1. When did you start making music and how? Any fun anecdote about your debut as a hip hop artist?
I started composing music in the late 90's. A couple friends of mine and I formed a Christian Rap trio named "Nu Testament Cru". We slowly made the transition to composing secular music. My friends took a liking to song writing and production and went on to co-produce and co-write the 4x Platinum single "How To Love" by Lil' Wayne. I took a different route and focused on my career as a hip-hop artist.
2. Who are your main musical influences and how would you describe your music ?
Kanye West, Jay-Z, Nas, and Common have been my main musical influences over the last decade. If I had to use 5 adjectives to describe my music, I would say : Genuine, Poetic, Regal, Informative, and Intruiging.
3. Where does your album name come from and what is the meaning of your cover artwork?
Summer's Eulogy is the second installment in "The Darkness Trilogy." The first project was a mixtape entitled "The Blackout." I knew I wanted my second project to be an LP comprised of original material and I wanted a simple title that stood out from they typical album titles and also something that was nearly synonymous with "The Blackout." I originally wanted to go with "Winter Solstice" the title didn't go over so well with my team.
I liked the idea of "Winter Solstice" : it seemed celestial and it gave off the feeling of a natural occurrence of a blackout. After juggling different ideas I finally stumbled upon a title I loved "Summer's Eulogy."
The album cover contains the Egyptian solar deity Osiris (center), his legitimate son Horus (left), and his bastard son Anubis (right). Without getting too deep into Egyptian mysteries and mythology these gods represent death (Osiris), burial (Anubis) and resurrection/rebirth (Horus). Given my fascination with Egyptian mythology, I figured what better way to illustrate summer's eulogy than the death of a solar deity.
Maturation and accountability are the most reoccurring themes on the album. This album urges and encourages spiritual and intellectual growth in all humanity but there is a special charge to the African-American male to step up to the plate and require more from himself.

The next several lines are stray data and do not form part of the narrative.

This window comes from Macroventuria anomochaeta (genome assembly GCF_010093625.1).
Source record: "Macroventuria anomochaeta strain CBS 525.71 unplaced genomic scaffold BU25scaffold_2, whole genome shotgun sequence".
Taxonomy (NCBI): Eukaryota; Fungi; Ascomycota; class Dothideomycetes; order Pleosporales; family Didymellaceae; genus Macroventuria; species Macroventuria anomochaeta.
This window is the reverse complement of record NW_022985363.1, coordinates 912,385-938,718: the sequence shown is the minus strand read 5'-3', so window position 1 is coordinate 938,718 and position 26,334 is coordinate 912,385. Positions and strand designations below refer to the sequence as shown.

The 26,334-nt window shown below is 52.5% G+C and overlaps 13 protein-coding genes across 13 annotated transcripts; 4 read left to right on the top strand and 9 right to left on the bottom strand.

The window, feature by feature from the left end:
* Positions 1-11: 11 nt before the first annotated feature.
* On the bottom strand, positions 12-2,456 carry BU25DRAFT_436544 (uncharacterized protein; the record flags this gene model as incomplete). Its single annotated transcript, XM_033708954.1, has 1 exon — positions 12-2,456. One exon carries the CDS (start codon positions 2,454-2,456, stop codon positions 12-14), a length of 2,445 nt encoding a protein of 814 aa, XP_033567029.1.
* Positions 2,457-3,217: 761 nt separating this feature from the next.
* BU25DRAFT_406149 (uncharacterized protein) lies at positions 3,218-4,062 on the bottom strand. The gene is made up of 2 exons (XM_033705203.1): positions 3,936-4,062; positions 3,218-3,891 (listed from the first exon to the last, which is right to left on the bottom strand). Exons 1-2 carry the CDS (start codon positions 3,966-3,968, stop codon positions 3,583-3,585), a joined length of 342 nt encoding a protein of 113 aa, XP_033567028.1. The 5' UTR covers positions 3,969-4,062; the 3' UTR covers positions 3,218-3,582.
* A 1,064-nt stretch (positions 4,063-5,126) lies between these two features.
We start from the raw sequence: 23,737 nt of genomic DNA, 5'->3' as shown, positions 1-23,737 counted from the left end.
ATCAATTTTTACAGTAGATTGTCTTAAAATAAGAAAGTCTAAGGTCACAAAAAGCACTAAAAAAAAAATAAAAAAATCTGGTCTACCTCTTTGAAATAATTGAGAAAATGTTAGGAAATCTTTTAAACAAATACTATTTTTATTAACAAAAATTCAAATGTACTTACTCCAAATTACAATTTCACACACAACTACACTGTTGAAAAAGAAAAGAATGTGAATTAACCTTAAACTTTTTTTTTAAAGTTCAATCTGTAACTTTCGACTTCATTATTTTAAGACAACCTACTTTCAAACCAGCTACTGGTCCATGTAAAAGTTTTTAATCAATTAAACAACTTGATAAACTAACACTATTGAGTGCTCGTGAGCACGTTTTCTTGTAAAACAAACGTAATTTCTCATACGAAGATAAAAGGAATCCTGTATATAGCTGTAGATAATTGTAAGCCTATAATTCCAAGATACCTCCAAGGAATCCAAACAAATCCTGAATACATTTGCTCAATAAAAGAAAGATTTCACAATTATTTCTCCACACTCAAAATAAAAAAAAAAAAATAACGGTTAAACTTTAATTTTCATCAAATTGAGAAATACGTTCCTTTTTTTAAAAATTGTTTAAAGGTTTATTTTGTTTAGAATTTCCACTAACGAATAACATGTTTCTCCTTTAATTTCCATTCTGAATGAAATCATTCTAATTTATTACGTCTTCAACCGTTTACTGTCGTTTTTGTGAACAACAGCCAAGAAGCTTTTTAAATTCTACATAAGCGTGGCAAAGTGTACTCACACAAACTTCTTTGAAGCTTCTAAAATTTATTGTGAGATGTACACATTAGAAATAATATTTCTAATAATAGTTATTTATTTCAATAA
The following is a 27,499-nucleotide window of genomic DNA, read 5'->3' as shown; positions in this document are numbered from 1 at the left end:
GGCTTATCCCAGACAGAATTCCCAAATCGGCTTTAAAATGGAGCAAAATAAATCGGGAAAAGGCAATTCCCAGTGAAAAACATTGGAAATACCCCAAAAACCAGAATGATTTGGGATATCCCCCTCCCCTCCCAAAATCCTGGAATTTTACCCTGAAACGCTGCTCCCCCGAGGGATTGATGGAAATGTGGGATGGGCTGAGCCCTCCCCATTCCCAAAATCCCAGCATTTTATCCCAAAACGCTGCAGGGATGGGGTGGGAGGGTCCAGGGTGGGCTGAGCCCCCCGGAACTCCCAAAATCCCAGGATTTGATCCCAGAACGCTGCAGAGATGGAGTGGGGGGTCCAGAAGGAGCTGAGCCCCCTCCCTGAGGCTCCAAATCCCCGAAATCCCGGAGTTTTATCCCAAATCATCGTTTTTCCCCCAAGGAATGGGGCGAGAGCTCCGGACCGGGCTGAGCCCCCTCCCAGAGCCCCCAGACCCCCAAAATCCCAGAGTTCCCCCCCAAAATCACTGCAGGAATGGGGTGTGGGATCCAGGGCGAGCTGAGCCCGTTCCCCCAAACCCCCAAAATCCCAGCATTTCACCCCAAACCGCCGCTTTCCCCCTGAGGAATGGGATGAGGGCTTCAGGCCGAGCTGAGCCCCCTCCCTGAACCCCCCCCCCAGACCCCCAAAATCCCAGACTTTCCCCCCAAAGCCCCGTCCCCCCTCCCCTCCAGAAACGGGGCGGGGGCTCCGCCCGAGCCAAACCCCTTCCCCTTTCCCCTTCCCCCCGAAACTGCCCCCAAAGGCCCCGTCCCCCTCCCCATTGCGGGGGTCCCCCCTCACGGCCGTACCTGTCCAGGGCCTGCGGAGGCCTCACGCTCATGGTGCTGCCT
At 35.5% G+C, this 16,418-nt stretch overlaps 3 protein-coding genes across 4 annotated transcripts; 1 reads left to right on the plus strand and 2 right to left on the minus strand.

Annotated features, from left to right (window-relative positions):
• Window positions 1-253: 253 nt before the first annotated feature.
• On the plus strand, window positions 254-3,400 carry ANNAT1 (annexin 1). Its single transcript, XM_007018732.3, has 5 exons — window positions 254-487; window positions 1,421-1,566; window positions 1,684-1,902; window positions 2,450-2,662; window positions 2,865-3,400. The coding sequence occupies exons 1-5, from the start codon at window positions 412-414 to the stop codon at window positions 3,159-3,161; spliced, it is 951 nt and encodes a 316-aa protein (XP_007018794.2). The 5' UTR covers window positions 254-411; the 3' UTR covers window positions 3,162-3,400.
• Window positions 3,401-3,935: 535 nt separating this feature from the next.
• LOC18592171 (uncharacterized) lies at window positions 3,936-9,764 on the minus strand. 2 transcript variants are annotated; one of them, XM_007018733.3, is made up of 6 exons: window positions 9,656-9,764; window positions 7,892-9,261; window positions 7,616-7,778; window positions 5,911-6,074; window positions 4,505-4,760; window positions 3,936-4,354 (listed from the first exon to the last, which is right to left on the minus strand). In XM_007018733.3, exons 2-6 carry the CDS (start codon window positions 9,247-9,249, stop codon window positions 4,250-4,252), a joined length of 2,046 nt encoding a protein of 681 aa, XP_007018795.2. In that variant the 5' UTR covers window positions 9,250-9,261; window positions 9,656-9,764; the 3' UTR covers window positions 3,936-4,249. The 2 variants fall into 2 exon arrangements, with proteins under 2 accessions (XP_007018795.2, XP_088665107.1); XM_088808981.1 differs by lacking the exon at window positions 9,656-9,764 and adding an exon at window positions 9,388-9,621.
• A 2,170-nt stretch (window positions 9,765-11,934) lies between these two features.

5. You seem to bear an interest in the illuminati movement, did it have any influence on your music?
Lol, not much if any. I believe my interest in Abyssinia and Egypt tend to bring about taunting from my fan base that I am involved in the Illuminati. Instead of shying away from it, I embrace the absurd accusations and may even allude to those accusations from time to time.
6. You shot your first video, could you tell us a little more about this experience?
Shooting, directing, and editing my own music video was quite stressful and presented many challenges. By the end of the shoot (2AM) I managed to spill gasoline all over myself and inside my car. It was definitely a learning experience. Many people came out to show their love and support which made it all worth while.
7. What are the best memories you keep from your performances and why did you choose to upload your music on Jamendo for free legal download?
My best memories of my performances are the fans reaction and interaction. They produce an unparalleled euphoria. It's the best feeling in the world. The reason why I chose Jamendo is because it's a great tool for all artists. At this point in my career, exposure is everything and Jamendo places my music in front of hundreds, potentially thousands of possible fans.
9. Is there a fun anecdote about you that you fans don't know and would be surprised to hear?
Growing up, I always knew I wanted to be a performer. So much so that I made sure my studies and training were diverse. I've dabbled in martial arts, piano, dance, show choir, and poetry.